One season after drafting a solid big man in Willie Cauley-Stein, the Sacramento Kings looked to compile young talent after finishing 33-49 in George Karl’s first full and last season coaching the team.
The Kings held the number eight overall pick and there was no clear choice for who Sacramento would grab. When Divac and company were put on the clock, they chose hometown talent, Marquese Chriss who went to Pleasant Grove High School in Elk Grove.
Excitement to have a hometown product quickly evaporated as Sacramento traded Chriss to the Suns for the 13th and 28th pick in that year’s draft, Bogdan Bogdanovic, and a 2020 second rounder.
When the Kings came on the clock again for the 13th pick, Divac made a mind boggling selection: Georgios Papagiannis. A center out of Greece, after only being a year removed from drafting a center in the first round while still having DeMarcus Cousins.
The Kings had yet another first round pick after trading Marco Belinelli to the Charlotte Hornets for the 22nd overall selection. With their choice, Sacramento picked Malachi Richardson, a guard out of Syracuse.
With their last first round selection that was acquired in the Marquese Chriss trade from earlier that night, the Kings selected yet another center in Skal Labissiere with the 28th overall pick.
With two center selections in the draft a year after getting Willie Cauley-Stein, DeMarcus Cousins voiced his displeasure for Divac’s decision.
Lord give me the strength 🙏🏿
— DeMarcus Cousins (@boogiecousins) June 24, 2016
It’s incredible to think that Papa G is only 23 years old as this draft feels like it was ages ago. There was no reason Georgios should have been selected by the Kings nor that high in the draft, yet when Divac was the General Manager, crazy things frequently happened.
Papagiannis appeared in 38 games for the Kings in a year and a half of being in Sacramento. In those 38 games, he averaged 12.4 minutes per contest and to no surprise, accomplished very little while on the court.
After spending the majority of his time on the Reno Bighorns during his brief stint in Sacramento, Papagiannis was waived by the team on February 8, 2018, and signed a 10-day contract with Portland a month later.
After not appearing in a game for Portland during his 10-day contract, the Trailblazers offered him a two-year deal which Georgios was happy to sign. While appearing in one game for Portland for four minutes, Papagiannis was waived before the start of the 2018-19 season.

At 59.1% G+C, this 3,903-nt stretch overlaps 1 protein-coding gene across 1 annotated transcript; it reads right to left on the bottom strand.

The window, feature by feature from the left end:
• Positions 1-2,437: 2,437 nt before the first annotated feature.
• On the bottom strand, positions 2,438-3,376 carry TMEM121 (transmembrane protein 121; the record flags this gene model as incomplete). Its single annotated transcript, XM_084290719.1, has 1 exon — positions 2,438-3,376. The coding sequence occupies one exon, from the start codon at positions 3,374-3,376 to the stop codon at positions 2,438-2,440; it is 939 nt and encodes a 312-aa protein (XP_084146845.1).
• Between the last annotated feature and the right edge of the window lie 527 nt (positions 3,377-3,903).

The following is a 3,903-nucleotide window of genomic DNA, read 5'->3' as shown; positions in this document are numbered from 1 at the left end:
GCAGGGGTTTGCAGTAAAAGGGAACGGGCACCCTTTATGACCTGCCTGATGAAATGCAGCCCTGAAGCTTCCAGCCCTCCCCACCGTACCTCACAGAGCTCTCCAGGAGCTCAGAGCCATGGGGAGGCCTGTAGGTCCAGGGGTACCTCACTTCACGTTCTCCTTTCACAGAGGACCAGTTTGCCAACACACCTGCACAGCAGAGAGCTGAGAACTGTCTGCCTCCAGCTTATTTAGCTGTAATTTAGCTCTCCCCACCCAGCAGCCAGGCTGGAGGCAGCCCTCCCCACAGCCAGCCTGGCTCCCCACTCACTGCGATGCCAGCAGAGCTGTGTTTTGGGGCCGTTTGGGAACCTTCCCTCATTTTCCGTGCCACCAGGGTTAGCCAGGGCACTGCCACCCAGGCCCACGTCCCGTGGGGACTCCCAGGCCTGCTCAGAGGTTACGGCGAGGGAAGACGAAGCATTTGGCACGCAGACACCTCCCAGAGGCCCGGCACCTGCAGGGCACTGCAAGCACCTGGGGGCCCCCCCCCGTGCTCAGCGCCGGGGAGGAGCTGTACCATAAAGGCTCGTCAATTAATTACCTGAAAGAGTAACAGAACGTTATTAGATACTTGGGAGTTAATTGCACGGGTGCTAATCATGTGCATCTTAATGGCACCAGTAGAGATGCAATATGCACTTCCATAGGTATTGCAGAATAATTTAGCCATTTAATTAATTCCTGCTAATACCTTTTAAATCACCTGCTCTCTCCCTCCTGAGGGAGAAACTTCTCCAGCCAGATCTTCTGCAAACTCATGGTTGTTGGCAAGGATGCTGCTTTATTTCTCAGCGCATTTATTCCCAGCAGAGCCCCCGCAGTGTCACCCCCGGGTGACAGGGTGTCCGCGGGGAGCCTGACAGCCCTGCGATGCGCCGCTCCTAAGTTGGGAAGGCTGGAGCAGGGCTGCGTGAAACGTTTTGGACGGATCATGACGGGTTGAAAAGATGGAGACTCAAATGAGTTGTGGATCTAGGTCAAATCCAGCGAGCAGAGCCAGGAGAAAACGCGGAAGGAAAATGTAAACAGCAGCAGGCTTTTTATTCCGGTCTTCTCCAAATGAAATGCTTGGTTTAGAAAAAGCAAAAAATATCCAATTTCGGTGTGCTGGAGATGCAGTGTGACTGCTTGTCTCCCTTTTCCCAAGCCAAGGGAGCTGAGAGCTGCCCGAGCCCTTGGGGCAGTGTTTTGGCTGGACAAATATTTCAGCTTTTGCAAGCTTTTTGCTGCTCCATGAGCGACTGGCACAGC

After being waived by Portland, Papagiannis headed back to Greece to play for Panathinaikos, the team he was on before being drafted by Sacramento.
Georgios remains with Panathinaikos today after signing a five-year contract with the team in 2018.
Like Papagiannis, Richardson’s stay in Sacramento lasted just a year and a half and was nothing special. He appeared in 47 games for Sacramento logging an average of 11 minutes per contest.
The same day the Kings waived Papagiannis, Richardson was traded to the Raptors for Bruno Caboclo. Richardson played in Toronto for two seasons, while seeing the court for a mere 23 games.
On February 6, 2019, Richardson was traded to the Sixers and waived the following day. This would be the end of his NBA career.
In August of the same year, he went to play ball in Israel while only staying there until December. Two days after leaving Israel, he joined an Italian club and after one month of playing, he fractured his hand on January 26, 2020. He was released by his club on February 11, and has yet to sign with a new team.
Comparing Skal’s career to Richardson’s and Papagiannis’, Labissiere was a superstar. But looking at Skal’s career in a broader point of view, his career, although still alive, will go down as another nobody.
Skal did show promise in his rookie season for Sacramento after DeMarcus Cousins was shipped to New Orleans, even posting a game where he scored 32 points and grabbed 11 rebounds while scoring 21 of those points in the fourth quarter.
When Kings fans see a performance like this from a youngster, we immediately get stars in our eyes. But that awe would quickly fade away come his sophomore year.
Skal could not live up to his late rookie season expectations and struggled in his second year in the league. After being thought of as a center of the future, his promise quickly vanished as he was seen as just another bump on the log for a struggling Kings team.
During his third season in Sacramento while primarily riding the bench, Skal was traded to Portland for Caleb Swanigan.
During the second half of the 2018-19 season in Portland, Labissiere was lucky enough to be part of good Trailblazers team that made the playoffs and eventually went on to the Conference Finals. While Labissiere played in just three games during the playoff run, he stayed in Portland for the start of the 2019-2020 season.
Before this year’s trade deadline, the Trailblazers shipped Labissiere off to Atlanta for a future protected second round pick.
With the NBA suspension and Skal rehabbing an injured knee, Labissiere has yet to play a game for the Hawks.
There you have it, three more first round picks that would go on to accomplish very little for Sacramento. Perhaps it’s the Kings’ selections or perhaps it’s their system, but it seems to me that when young talent arrives in Sacramento, rarely do they excel.